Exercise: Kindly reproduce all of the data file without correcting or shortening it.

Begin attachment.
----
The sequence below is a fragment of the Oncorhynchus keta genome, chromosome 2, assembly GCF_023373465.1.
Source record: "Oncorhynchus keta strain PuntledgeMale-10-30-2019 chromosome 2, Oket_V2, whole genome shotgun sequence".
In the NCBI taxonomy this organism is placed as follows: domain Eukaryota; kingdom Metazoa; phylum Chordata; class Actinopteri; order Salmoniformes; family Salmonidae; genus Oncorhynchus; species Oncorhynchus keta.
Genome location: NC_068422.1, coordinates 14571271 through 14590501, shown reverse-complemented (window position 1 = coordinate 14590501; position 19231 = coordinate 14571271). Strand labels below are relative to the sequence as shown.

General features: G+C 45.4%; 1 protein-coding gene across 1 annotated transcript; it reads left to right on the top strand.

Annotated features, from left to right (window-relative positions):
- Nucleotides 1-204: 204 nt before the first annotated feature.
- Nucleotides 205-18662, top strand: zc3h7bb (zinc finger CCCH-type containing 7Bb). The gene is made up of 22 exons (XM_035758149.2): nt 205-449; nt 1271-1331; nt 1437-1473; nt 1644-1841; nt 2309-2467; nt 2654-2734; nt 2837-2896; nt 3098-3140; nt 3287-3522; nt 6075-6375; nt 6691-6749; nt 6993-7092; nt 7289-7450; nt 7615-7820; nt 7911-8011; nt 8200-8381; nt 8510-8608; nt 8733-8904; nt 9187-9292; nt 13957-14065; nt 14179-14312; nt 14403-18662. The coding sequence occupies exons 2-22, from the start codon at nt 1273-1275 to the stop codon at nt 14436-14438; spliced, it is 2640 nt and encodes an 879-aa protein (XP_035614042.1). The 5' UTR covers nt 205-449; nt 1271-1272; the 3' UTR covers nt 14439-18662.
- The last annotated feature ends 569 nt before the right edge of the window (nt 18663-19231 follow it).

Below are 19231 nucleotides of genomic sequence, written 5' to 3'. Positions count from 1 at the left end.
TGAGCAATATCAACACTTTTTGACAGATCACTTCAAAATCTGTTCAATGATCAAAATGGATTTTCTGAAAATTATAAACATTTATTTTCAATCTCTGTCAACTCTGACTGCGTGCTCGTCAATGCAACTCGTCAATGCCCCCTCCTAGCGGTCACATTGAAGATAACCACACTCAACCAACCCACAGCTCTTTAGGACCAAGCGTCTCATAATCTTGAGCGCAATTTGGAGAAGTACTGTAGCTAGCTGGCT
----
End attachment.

The sequence below is a fragment of the Oncorhynchus keta genome, chromosome 2, assembly GCF_023373465.1.
Source record: "Oncorhynchus keta strain PuntledgeMale-10-30-2019 chromosome 2, Oket_V2, whole genome shotgun sequence".
In the NCBI taxonomy this organism is placed as follows: domain Eukaryota; kingdom Metazoa; phylum Chordata; class Actinopteri; order Salmoniformes; family Salmonidae; genus Oncorhynchus; species Oncorhynchus keta.
Genome location: NC_068422.1, coordinates 14571271 through 14590501, shown reverse-complemented (window position 1 = coordinate 14590501; position 19231 = coordinate 14571271). Strand labels below are relative to the sequence as shown.

General features: G+C 45.4%; 1 protein-coding gene across 1 annotated transcript; it reads left to right on the top strand.

Annotated features, from left to right (window-relative positions):
- Nucleotides 1-204: 204 nt before the first annotated feature.
- Nucleotides 205-18662, top strand: zc3h7bb (zinc finger CCCH-type containing 7Bb). The gene is made up of 22 exons (XM_035758149.2): nt 205-449; nt 1271-1331; nt 1437-1473; nt 1644-1841; nt 2309-2467; nt 2654-2734; nt 2837-2896; nt 3098-3140; nt 3287-3522; nt 6075-6375; nt 6691-6749; nt 6993-7092; nt 7289-7450; nt 7615-7820; nt 7911-8011; nt 8200-8381; nt 8510-8608; nt 8733-8904; nt 9187-9292; nt 13957-14065; nt 14179-14312; nt 14403-18662. The coding sequence occupies exons 2-22, from the start codon at nt 1273-1275 to the stop codon at nt 14436-14438; spliced, it is 2640 nt and encodes an 879-aa protein (XP_035614042.1). The 5' UTR covers nt 205-449; nt 1271-1272; the 3' UTR covers nt 14439-18662.
- The last annotated feature ends 569 nt before the right edge of the window (nt 18663-19231 follow it).

Below are 19231 nucleotides of genomic sequence, written 5' to 3'. Positions count from 1 at the left end.
TGAGCAATATCAACACTTTTTGACAGATCACTTCAAAATCTGTTCAATGATCAAAATGGATTTTCTGAAAATTATAAACATTTATTTTCAATCTCTGTCAACTCTGACTGCGTGCTCGTCAATGCAACTCGTCAATGCCCCCTCCTAGCGGTCACATTGAAGATAACCACACTCAACCAACCCACAGCTCTTTAGGACCAAGCGTCTCATAATCTTGAGCGCAATTTGGAGAAGTACTGTAGCTAGCTGGCT